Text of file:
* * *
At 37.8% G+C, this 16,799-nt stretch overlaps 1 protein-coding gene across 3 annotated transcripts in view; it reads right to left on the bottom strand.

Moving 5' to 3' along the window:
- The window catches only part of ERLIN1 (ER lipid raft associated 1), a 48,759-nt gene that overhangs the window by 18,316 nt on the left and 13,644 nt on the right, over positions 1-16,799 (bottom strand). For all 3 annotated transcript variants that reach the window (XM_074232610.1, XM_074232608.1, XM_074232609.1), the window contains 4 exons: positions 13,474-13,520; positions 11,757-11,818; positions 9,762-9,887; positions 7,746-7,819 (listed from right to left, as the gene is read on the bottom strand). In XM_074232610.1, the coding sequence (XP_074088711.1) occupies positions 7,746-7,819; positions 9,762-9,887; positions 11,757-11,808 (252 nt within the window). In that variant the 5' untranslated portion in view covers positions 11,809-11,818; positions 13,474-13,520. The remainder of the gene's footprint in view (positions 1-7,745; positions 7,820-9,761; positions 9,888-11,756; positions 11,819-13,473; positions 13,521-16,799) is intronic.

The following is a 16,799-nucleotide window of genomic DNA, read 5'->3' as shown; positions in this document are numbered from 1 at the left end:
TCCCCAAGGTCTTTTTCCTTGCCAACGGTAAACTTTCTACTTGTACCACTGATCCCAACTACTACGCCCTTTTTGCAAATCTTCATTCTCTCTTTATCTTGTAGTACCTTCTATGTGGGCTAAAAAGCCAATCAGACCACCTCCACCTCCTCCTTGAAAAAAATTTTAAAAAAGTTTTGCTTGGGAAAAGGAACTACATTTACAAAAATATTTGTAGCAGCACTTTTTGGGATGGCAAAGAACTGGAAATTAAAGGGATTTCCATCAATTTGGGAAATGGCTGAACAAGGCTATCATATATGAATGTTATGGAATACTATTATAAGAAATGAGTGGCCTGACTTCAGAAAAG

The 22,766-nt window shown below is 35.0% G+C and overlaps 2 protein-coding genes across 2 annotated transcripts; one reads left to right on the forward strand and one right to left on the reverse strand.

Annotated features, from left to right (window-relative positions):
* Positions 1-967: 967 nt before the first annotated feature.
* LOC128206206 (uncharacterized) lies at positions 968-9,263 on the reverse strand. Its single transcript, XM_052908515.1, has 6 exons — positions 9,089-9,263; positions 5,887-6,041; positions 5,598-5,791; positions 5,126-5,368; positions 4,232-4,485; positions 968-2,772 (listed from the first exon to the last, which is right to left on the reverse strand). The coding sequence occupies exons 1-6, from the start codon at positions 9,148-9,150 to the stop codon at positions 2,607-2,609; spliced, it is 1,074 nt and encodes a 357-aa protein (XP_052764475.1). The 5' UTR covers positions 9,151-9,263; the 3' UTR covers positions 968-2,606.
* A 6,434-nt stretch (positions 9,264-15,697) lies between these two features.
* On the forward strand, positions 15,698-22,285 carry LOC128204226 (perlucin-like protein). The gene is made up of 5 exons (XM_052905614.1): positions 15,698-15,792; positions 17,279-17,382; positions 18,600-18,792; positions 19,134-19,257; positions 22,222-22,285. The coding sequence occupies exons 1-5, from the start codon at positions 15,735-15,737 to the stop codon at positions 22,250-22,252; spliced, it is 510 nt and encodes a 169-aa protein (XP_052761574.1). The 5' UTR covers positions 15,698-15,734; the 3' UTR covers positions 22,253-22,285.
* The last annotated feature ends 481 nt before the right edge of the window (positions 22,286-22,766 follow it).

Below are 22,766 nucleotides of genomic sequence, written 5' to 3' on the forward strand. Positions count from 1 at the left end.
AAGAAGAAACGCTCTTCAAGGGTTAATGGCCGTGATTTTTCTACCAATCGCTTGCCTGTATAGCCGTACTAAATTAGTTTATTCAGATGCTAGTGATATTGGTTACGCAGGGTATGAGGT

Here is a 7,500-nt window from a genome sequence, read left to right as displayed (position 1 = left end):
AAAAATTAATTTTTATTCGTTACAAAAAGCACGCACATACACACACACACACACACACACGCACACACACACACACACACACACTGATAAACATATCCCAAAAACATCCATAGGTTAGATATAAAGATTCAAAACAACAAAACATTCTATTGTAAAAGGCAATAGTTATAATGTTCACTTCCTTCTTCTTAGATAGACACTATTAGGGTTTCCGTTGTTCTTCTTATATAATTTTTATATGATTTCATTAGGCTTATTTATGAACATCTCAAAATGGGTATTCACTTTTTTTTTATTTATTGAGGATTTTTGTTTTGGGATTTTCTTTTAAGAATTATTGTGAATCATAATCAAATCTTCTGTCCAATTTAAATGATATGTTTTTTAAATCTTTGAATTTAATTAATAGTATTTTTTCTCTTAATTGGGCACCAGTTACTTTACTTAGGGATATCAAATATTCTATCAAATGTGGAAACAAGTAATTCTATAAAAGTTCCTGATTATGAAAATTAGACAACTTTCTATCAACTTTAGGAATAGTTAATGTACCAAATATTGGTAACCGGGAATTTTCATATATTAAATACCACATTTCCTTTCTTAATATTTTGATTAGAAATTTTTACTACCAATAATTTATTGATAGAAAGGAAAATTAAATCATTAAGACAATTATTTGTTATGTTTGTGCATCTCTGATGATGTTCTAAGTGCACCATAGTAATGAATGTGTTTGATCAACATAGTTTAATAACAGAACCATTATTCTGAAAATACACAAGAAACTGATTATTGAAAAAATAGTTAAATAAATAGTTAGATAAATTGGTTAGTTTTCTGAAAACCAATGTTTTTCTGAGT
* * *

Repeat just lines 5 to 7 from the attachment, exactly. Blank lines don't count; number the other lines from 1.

TCCCCAAGGTCTTTTTCCTTGCCAACGGTAAACTTTCTACTTGTACCACTGATCCCAACTACTACGCCCTTTTTGCAAATCTTCATTCTCTCTTTATCTTGTAGTACCTTCTATGTGGGCTAAAAAGCCAATCAGACCACCTCCACCTCCTCCTTGAAAAAAATTTTAAAAAAGTTTTGCTTGGGAAAAGGAACTACATTTACAAAAATATTTGTAGCAGCACTTTTTGGGATGGCAAAGAACTGGAAATTAAAGGGATTTCCATCAATTTGGGAAATGGCTGAACAAGGCTATCATATATGAATGTTATGGAATACTATTATAAGAAATGAGTGGCCTGACTTCAGAAAAG

The 22,766-nt window shown below is 35.0% G+C and overlaps 2 protein-coding genes across 2 annotated transcripts; one reads left to right on the forward strand and one right to left on the reverse strand.

Annotated features, from left to right (window-relative positions):